First diagnostic health app launched in Swahili

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An innovative chat-bot that helps patients and doctors diagnose diseases ranging from malaria to diabetes has become the first health app to launch in Swahili. The Daily Telegraph reports that developed by Ada Health, the app relies on artificial intelligence, large medical databases and personalised responses to assess an individual’s symptoms, suggest a cause and recommend the next stage of treatment.

The smartphone chat-bot is already used by roughly 8m people in more than 130 countries across the globe – published in languages including English, French and Spanish. But it has now become the first AI health application to launch in Swahili, a language spoken by almost 100m people across East Africa – predominantly in Tanzania, Uganda and Kenya.

According to Hila Azadzoy, MD of Ada’s global health initiative, the expansion will help tackle a shortage of doctors and nurses in the region, where countries have fewer than one physician per 1,000 people on average.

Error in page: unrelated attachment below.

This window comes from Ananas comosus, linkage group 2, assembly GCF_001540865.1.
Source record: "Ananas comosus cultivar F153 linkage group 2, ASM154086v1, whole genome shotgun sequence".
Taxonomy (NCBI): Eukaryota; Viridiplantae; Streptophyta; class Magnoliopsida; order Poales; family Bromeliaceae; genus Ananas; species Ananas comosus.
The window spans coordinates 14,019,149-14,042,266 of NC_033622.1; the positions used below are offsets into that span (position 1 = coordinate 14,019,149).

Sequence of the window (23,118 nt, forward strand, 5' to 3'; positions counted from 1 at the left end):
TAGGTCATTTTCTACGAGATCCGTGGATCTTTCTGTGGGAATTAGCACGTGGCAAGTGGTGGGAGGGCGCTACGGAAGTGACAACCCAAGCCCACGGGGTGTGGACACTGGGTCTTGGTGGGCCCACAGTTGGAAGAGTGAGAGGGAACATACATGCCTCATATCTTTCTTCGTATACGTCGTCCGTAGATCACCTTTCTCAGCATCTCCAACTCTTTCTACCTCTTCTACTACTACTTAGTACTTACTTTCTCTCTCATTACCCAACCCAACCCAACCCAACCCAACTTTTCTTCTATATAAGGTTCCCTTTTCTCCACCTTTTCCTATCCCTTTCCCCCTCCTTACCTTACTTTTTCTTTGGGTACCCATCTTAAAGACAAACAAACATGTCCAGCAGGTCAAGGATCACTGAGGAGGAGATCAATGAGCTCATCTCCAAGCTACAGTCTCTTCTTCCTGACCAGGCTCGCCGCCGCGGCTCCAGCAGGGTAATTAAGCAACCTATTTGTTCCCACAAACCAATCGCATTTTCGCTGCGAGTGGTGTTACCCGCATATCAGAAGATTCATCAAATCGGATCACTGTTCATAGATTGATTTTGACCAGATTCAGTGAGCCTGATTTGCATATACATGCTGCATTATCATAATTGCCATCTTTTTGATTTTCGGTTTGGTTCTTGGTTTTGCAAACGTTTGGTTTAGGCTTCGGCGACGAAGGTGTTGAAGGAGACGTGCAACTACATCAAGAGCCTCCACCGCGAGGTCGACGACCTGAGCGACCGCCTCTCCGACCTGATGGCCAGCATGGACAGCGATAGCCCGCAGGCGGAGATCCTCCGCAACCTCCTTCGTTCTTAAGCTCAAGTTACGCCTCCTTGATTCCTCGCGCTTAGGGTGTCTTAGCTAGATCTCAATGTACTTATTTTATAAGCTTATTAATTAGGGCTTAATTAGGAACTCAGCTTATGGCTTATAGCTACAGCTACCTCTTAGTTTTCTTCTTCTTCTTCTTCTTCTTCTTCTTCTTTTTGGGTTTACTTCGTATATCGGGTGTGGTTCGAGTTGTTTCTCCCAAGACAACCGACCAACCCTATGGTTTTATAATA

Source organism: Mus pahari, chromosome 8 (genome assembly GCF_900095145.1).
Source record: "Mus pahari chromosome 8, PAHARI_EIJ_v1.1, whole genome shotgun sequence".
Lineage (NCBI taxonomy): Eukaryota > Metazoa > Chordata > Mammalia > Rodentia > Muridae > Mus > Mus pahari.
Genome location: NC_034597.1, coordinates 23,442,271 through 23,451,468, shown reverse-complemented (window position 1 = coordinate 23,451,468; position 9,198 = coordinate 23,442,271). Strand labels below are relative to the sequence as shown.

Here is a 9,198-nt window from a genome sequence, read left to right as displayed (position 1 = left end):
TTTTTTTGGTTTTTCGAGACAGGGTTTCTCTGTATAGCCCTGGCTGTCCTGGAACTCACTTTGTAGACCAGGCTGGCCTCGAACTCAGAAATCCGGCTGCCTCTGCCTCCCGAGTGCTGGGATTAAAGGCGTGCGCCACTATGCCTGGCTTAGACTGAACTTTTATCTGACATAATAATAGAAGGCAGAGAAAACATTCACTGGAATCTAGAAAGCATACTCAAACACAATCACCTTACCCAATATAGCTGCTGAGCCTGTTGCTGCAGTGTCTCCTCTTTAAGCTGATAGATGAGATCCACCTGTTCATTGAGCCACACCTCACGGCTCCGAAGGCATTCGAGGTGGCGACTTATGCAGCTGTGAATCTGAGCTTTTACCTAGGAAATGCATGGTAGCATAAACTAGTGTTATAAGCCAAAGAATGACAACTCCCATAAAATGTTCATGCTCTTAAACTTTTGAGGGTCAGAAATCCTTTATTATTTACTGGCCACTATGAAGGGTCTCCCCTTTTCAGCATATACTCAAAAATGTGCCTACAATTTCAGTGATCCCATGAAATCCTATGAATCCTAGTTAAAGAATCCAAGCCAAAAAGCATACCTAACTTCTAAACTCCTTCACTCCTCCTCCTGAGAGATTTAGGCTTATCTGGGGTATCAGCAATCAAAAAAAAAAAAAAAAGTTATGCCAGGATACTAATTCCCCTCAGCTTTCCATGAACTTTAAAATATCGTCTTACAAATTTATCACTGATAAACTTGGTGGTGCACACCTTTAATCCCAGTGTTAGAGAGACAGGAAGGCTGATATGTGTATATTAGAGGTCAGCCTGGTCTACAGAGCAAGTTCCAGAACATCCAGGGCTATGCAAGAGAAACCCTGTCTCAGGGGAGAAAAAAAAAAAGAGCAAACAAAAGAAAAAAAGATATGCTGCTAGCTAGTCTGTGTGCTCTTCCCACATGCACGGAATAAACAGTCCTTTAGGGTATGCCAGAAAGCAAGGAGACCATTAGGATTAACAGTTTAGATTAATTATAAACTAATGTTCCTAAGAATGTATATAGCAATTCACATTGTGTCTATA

The report says the new version of Ada, which is free to download, was developed in collaboration with the Muhimbili University of Health and Allied Sciences in Tanzania and the Swiss NGO Fondation Botnar. As well as the Swahili translation, Ada says the app has been adjusted to factor in conditions and symptoms that are more common in East Africa – for instance infectious diseases like malaria and HIV.

“There is a significant healthcare shortage in East Africa and it will be very difficult to address this just by training more health workers and doctors,” said Dr Nahya Salim, head of pediatrics at Muhimbili University of Health and Allied Sciences in Dar Es Salaam.

Although Ada is also looking to launch localised adaptations of the app in other regions, for instance South Asia, the company said that East Africa was a “good context” because of an existing reliance on mobile technology.

The Daily Telegraph report

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